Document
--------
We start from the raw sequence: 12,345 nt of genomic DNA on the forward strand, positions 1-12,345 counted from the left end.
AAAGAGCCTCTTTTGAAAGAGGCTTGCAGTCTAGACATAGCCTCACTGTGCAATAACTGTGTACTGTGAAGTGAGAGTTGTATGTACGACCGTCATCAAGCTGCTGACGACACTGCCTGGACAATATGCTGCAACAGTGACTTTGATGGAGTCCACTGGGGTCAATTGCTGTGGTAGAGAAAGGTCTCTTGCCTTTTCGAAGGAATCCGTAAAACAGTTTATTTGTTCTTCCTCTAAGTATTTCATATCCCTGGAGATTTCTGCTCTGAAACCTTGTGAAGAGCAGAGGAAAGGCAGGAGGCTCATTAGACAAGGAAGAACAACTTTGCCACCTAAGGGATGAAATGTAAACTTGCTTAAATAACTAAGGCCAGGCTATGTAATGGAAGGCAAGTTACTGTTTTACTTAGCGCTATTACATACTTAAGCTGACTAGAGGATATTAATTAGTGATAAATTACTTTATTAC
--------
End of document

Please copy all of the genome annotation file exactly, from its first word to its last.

We start from the raw sequence: 12,345 nt of genomic DNA on the forward strand, positions 1-12,345 counted from the left end.
AAAGAGCCTCTTTTGAAAGAGGCTTGCAGTCTAGACATAGCCTCACTGTGCAATAACTGTGTACTGTGAAGTGAGAGTTGTATGTACGACCGTCATCAAGCTGCTGACGACACTGCCTGGACAATATGCTGCAACAGTGACTTTGATGGAGTCCACTGGGGTCAATTGCTGTGGTAGAGAAAGGTCTCTTGCCTTTTCGAAGGAATCCGTAAAACAGTTTATTTGTTCTTCCTCTAAGTATTTCATATCCCTGGAGATTTCTGCTCTGAAACCTTGTGAAGAGCAGAGGAAAGGCAGGAGGCTCATTAGACAAGGAAGAACAACTTTGCCACCTAAGGGATGAAATGTAAACTTGCTTAAATAACTAAGGCCAGGCTATGTAATGGAAGGCAAGTTACTGTTTTACTTAGCGCTATTACATACTTAAGCTGACTAGAGGATATTAATTAGTGATAAATTACTTTATTAC